Wednesday, December 31, 2014

Small Acts Matter

For a couple of weeks I've been hoping to write a blog post that returns us to the notion of working to fight hunger and food insecurity.  I've had trouble finding the right words--without sounding (as I often do!) too self-righteous or political.  Then, on a long road trip with my family, we were listening to the car radio and happened to hear one of the many remarkable interviews aired weekly on the Morning Edition series called Storycorps, in which ordinary people talk with each other for a few minutes about something meaningful to them.  On this particular day, the story was about two friends.  I'll share the article about it below; please go to the Storycorps website to hear the actual interview:

Herman Travis (L) with his friend, Robert Cochran (R) at StoryCorps in San Francisco. Travis delivers groceries from a local food bank to his elderly neighbors, like Cochran.
 Courtesy of Storycorps 
Herman Travis, 55, lives in Holly Courts, a low-income housing complex in San Francisco.

Every Tuesday, Travis fills a shopping cart with groceries from a local food bank and makes home deliveries to his elderly and disabled neighbors. He started doing it in 2007 and says when he first started, people were skeptical.

"When I first started doing it. People was cautious. They didn't let me in their house, but after they got to really know me they would just be happy to see me," says Travis.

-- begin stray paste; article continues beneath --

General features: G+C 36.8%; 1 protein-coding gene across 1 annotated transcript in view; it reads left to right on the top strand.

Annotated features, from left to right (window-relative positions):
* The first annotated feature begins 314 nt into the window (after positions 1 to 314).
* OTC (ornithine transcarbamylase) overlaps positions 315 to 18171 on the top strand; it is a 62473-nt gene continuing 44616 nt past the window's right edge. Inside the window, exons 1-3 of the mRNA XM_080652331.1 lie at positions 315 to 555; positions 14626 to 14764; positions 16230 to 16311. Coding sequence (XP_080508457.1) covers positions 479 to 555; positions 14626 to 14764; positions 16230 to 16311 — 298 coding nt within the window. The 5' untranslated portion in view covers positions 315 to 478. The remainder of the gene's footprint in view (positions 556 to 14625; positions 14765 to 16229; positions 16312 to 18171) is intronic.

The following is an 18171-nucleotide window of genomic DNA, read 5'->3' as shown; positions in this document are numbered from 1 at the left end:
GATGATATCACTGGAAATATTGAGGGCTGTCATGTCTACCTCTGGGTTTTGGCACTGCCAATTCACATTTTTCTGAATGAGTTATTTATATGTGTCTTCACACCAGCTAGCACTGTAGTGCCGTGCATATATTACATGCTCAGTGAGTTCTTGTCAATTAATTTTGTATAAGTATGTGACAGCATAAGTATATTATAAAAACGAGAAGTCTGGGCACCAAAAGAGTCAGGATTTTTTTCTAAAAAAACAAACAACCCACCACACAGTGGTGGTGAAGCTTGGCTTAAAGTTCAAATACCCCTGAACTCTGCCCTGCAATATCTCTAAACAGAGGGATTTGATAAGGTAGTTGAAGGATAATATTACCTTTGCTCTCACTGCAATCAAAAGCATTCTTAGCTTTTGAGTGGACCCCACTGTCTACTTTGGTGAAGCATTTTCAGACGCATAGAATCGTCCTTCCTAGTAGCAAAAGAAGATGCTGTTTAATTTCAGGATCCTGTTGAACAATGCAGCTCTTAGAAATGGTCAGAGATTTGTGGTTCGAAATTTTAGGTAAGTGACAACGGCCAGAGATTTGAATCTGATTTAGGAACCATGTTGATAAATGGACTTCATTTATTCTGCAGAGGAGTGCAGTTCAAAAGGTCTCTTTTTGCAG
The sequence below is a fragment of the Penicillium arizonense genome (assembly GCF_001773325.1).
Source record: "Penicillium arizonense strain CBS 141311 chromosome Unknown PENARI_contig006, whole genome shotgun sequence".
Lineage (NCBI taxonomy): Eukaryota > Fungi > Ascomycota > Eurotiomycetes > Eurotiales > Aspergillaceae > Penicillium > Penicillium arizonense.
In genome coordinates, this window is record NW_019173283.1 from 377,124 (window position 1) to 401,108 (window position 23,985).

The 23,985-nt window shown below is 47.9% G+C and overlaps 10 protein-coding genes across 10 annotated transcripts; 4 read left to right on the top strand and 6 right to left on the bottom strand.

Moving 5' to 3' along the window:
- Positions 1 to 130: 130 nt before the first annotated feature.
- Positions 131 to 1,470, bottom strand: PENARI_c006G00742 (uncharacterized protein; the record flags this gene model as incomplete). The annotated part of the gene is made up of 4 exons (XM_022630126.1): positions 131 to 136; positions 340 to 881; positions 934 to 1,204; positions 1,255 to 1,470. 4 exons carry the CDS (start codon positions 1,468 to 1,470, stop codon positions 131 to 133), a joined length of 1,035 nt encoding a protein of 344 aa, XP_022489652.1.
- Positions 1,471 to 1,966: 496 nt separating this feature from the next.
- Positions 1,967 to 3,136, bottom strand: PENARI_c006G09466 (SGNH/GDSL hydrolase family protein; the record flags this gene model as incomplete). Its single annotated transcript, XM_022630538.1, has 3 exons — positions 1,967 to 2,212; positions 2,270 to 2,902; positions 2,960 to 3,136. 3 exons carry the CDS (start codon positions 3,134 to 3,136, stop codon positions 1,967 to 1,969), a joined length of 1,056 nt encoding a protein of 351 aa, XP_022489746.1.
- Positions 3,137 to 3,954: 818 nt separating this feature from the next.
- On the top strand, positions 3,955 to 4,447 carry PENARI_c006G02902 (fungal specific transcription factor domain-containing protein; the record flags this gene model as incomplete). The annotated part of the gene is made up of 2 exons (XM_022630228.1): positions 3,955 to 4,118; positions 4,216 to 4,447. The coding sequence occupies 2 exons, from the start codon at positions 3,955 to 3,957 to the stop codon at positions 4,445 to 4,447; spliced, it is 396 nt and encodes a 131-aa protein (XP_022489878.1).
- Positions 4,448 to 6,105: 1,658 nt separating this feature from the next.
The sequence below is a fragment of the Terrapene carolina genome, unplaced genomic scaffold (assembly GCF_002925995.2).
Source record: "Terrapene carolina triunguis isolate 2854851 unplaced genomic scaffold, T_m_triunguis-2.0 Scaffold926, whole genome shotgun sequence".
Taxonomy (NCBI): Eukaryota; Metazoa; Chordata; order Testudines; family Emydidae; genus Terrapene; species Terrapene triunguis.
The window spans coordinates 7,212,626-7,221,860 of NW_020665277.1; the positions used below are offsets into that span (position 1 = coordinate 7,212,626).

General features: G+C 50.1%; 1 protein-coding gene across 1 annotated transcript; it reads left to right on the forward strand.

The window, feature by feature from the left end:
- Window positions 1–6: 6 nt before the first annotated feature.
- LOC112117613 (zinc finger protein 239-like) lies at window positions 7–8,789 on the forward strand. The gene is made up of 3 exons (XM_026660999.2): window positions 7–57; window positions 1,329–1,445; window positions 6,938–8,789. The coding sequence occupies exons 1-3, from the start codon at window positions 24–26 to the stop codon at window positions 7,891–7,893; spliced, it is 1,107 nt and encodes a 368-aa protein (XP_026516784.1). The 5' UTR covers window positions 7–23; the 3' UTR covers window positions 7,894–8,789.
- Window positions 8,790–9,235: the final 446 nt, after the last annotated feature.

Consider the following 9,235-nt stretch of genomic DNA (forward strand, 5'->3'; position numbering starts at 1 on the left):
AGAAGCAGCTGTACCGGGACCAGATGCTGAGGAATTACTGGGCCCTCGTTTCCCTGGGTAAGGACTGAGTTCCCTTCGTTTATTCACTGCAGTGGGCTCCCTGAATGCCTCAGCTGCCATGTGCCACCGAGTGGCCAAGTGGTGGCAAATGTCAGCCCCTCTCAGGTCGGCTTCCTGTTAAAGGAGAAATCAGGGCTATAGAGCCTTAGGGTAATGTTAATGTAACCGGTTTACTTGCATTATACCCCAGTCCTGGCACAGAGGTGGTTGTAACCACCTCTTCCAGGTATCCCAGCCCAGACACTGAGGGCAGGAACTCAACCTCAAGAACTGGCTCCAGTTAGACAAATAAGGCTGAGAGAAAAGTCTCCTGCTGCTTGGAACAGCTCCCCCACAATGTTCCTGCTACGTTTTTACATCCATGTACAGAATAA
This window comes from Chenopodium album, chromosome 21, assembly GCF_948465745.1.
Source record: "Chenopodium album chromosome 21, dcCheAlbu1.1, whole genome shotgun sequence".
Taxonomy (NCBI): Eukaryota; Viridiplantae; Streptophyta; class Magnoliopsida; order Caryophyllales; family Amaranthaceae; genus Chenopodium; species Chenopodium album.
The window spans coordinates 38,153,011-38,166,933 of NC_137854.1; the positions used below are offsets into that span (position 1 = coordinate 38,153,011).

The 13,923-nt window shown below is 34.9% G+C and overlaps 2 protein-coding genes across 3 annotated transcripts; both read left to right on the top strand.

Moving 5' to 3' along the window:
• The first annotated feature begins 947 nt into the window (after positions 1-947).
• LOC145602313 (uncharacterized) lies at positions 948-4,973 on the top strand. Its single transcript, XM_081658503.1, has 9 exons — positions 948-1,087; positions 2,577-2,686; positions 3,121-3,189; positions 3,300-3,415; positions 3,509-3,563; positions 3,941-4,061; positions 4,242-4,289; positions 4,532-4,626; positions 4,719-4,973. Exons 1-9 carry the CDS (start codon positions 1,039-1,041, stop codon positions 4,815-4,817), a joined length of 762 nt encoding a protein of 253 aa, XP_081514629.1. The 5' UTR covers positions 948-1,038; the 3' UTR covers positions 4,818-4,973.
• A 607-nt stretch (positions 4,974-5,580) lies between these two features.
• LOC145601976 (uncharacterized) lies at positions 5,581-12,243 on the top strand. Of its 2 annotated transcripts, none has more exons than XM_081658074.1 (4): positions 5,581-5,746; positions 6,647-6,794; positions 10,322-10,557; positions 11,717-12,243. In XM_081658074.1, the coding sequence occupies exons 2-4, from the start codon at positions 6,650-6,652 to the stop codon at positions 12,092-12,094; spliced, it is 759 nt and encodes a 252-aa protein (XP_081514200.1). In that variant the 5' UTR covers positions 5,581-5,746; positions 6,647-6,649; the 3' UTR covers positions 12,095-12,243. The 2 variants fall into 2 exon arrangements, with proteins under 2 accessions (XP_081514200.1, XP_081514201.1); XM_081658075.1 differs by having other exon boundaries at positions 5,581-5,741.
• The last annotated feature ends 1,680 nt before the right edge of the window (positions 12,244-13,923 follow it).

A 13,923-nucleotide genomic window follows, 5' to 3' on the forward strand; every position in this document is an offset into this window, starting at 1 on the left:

Robert Cochran, a neighbor of Travis who receives deliveries from him, says he loves the joy Travis gets out of making his rounds.

"I sometimes sit back and watch you," he told Travis. "And I seen the way you handle yourself with the residents. They know they treated with respect when they see you coming. And there are people in other complexes that have been trying to steal Herman for years ... to pay him to come and deliver their food for them. "

Cochran says it's the little things Travis does that make him such a good friend.

And it doesn't look like Herman Travis will stop delivering groceries any time soon.

"I'm doing something that people really need. And that makes me feel really good. So long as I have breath in my body I'm going to continue doing it. I sleep good at night," says Travis.

Produced for Morning Edition by Jasmyn Belcher Morris.
StoryCorps is a national nonprofit that gives people the chance to interview friends and loved ones about their lives. These conversations are archived at the American Folklife Center at the Library of Congress, allowing participants to leave a legacy for future generations. Learn more, including how to interview someone in your life, at
Only 29 days until our dinner.  Wishing a happy and peaceful New Year to our blog guests and to the Empty Bowls Project Committee at WMS.

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